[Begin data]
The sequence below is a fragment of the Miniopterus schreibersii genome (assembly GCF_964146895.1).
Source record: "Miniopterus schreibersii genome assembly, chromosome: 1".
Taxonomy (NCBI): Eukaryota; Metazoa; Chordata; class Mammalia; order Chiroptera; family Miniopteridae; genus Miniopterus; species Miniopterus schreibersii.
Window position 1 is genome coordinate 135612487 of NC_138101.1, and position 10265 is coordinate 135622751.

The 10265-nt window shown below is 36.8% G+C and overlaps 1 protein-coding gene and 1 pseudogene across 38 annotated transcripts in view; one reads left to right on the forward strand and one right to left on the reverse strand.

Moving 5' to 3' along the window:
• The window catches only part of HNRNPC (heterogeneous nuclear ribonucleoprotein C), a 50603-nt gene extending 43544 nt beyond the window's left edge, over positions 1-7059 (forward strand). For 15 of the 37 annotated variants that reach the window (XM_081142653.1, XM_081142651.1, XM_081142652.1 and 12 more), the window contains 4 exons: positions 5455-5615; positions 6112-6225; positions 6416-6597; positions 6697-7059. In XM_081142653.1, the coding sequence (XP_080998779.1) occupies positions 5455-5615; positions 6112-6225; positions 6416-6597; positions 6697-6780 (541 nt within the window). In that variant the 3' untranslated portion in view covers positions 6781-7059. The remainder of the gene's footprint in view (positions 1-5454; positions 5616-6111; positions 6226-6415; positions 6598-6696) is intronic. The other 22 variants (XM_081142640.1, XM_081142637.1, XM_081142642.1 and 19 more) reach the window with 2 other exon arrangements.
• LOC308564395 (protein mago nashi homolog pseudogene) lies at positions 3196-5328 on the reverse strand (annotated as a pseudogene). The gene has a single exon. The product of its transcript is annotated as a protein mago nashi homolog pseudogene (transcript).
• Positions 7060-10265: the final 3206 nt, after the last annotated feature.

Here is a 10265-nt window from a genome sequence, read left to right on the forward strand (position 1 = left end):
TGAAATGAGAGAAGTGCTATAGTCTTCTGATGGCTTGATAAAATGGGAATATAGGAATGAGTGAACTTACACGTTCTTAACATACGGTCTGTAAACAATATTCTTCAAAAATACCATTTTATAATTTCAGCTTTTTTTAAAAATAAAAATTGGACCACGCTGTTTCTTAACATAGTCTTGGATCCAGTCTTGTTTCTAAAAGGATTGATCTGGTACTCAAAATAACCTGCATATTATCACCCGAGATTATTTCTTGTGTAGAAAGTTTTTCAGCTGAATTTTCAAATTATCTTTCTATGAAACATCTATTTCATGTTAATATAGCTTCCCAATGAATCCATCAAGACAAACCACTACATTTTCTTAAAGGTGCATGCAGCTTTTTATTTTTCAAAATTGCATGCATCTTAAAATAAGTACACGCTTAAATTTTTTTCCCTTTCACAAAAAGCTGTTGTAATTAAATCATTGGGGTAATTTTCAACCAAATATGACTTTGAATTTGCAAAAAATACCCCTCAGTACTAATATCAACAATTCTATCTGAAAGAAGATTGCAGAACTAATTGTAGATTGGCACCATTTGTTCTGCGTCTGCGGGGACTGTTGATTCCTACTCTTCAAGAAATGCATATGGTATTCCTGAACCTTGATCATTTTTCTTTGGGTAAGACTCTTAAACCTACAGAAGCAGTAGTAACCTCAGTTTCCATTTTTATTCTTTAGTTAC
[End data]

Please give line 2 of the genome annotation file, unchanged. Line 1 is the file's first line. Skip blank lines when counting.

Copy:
Source record: "Miniopterus schreibersii genome assembly, chromosome: 1".